Exports are the key to sustainable growth

GERALD Ssendaula
GERALD Ssendaula
Minister of Finance, Planning and Economic Development

EFFORTS TO produce and export more must be redoubled if Uganda is to maintain the levels of economic success it has achieved over the last ten years, according to Gerald Ssendaula, Minister of Finance, Planning and Economic Development. He has pledged that the government will significantly enhance efforts to promote higher quality production and greater competitiveness in both regional and international markets.

While not equalling the 7 percent peak of recent years, Uganda’s estimated 5.6 percent rate of economic growth in 2001-02 is still high for the East African region. “Uganda has been able to sustain strong growth, despite the continued weakness in the price of our main export, coffee,” says Mr. Ssendaula. His ministry is projecting gross domestic product (GDP) to increase by 6.6 percent next year. To achieve this, the government aims to maintain economic stability and accelerate reforms aimed at removing production bottlenecks.

OPEN FOR BUSINESS The role of the Bank of Uganda is to develop a strong, viable financial sector

Uganda’s total exports are projected at $450 million for 2001-02. The case for the government’s drive for export diversification is vividly illustrated, however, by the decline in value of the country’s coffee exports by 23 percent–despite a 6.7 percent increase in volume. This was the result of a 30 percent fall in the international price of coffee. The cost to Uganda in lost export earnings was around $30 million. The loss is partly offset, however, by a strong performance by the country’s non-coffee exports, which total $372 million.

The government has a five-year Strategic Export Plan to promote faster and broader economic growth based on the production, processing and marketing of important exports such as coffee, cotton, textiles, tea, fish, beef, hides and skins. However, support from Uganda’s development partners in the international community is “critical” to the export drive and Mr. Ssendaula has called for it to be “sustained and deepened.”
In addition to the AGOA initiative, Ugandan exports will benefit from the European Union’s ‘Everything but Arms’ (EBA) initiative and recent trade agreements made with Japan. But Mr. Ssendaula warns that subsidies, such as that given to U.S. cotton farmers, do not help Ugandan producers.

He says it is imperative that the government continues with the same economic policies, including disciplined fiscal policy. “The implementation of sound economic policies and reforms and the maintenance of macroeconomic stability have been key to ensuring the success we have achieved over the past decade,” he says. “This success is demonstrated in the steady growth in our GDP, the low and steady inflation, the increasing per capita incomes, marked decline in the incidence of poverty and the adequate levels of foreign currency reserves.”
A stable macroeconomy has existed in Uganda since 1992. Inflation has been in single figures since then and most of the time has been below 5 percent.

Strong performance by non-coffee exports earned the country $372 million

“The headline inflation rate has been negative for the last seven consecutive months,” says Emmanuel Tumusiime-Mutebile, Governor of the Bank of Uganda. “This means that, as a whole, we are looking towards an inflationary rate of just about 2 percent per annum. This has enabled us to keep the exchange rate very stable and reduce interest rates.”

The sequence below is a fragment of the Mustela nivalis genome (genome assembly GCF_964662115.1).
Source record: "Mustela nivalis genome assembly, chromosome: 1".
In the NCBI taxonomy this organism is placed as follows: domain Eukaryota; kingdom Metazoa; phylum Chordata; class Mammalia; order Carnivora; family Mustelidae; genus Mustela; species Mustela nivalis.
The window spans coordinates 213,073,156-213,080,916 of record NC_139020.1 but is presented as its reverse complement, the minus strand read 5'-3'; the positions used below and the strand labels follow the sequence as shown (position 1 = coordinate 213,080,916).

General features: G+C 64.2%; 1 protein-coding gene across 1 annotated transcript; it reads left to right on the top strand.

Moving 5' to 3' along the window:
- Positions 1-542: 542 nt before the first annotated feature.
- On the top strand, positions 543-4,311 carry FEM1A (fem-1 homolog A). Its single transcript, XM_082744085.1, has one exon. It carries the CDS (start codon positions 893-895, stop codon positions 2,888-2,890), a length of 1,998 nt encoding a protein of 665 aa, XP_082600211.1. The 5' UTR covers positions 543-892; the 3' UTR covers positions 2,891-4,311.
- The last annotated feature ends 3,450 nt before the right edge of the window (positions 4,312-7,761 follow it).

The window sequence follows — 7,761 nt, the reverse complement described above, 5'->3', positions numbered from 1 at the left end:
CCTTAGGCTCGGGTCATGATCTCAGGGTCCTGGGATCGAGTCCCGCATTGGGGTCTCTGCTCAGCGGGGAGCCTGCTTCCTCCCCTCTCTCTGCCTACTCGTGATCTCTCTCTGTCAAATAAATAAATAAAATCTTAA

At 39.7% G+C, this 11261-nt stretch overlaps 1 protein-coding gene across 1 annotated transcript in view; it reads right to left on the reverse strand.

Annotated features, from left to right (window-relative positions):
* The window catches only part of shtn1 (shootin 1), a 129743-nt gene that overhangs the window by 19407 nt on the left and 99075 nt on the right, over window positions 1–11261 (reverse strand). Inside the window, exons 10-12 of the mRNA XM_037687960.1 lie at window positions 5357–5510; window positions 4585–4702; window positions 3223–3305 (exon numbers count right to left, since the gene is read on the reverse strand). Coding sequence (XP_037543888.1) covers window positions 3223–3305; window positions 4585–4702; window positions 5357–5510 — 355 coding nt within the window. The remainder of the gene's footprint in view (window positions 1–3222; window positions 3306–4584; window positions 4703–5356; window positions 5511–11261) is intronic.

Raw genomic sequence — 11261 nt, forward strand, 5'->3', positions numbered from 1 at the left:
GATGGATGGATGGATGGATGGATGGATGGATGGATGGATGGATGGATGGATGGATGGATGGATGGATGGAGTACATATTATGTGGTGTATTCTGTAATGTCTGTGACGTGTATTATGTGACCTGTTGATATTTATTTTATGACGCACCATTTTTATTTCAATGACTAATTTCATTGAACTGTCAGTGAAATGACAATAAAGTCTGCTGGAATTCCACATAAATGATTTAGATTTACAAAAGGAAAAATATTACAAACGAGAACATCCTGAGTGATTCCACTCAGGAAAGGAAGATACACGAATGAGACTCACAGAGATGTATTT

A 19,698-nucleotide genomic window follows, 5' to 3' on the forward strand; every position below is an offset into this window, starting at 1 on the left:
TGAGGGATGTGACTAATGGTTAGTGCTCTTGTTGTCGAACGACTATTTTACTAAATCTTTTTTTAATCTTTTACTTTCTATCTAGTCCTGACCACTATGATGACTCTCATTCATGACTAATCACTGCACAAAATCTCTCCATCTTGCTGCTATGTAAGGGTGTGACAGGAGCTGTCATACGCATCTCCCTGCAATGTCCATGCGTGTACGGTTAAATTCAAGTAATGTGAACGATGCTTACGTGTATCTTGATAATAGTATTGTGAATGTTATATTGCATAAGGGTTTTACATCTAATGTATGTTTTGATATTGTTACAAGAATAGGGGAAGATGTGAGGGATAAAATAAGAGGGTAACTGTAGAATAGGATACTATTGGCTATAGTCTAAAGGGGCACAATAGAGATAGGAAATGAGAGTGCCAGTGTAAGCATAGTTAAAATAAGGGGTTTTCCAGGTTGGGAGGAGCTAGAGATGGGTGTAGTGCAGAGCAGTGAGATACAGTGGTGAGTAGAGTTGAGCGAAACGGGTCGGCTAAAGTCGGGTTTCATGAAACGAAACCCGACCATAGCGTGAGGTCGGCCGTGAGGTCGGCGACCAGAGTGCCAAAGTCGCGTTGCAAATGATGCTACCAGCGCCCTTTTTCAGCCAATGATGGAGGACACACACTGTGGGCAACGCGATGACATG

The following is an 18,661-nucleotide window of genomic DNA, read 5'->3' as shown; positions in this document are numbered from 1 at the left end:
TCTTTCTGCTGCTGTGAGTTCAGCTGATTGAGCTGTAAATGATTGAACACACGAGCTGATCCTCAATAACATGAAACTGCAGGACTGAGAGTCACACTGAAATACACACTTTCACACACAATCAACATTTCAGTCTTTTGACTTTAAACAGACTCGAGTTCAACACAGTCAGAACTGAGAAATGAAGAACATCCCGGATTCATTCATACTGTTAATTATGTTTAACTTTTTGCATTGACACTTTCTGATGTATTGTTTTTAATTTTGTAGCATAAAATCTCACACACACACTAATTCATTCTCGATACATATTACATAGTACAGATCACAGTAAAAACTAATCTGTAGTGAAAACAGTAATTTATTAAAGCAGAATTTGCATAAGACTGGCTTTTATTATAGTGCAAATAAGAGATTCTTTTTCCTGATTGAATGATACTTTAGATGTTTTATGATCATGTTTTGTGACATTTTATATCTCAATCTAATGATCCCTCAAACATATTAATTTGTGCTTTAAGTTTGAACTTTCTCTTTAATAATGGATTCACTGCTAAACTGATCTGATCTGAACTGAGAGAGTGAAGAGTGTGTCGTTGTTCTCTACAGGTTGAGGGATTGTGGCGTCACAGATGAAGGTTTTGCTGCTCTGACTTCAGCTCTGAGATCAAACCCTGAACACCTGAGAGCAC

A program to strengthen financial management in government is underway, ahead of the passing into law of a new Public Finance and Accountability Bill. A National Planning Authority will start work next year, guiding longterm development strategies. It will use socio-economic data collected in a national census to be carried out this September.

Mr. Tumusiime-Mutebile affirms that the government is totally committed to sound fiscal and monetary management, and describes the consistency of government policy as a major asset that has lifted Uganda’s stock with private investors. “Private investors now look on the government as credible. They don’t expect it to change its policy overnight and they certainly don’t expect it to reverse it.”
Liberalization of the current and capital accounts has facilitated the free flow of capital, says Mr. Tumusiime-Mutebile. “The openness of the economy, both on current account as well as capital account, is an important signal to private investors.”

He sees the role of the Central Bank as being to facilitate the development of a strong financial sector. He says the most important challenge facing the sector is to find viable outlets for capital project finance. “But I think, as the structural adjustments in the economy remove bottlenecks, especially in the allocation of resources, these challenges will be met and viable investment projects will be created in the private sector.”
An example is agro-processing. “There is very little food-processing going on, especially for the export market, and things like food concentrates or even fresh produce, such as beans. Agro-processing is a very important sector for us. That is where our competitive advantage lies.”
There is also a lot of potential for foreign investment in banks, Mr. Tumusiime-Mutebile believes. “We have just sold the largest, Uganda Commercial Bank, to Standard Bank of South Africa. Our investment climate is conducive to new players coming into the financial system.”

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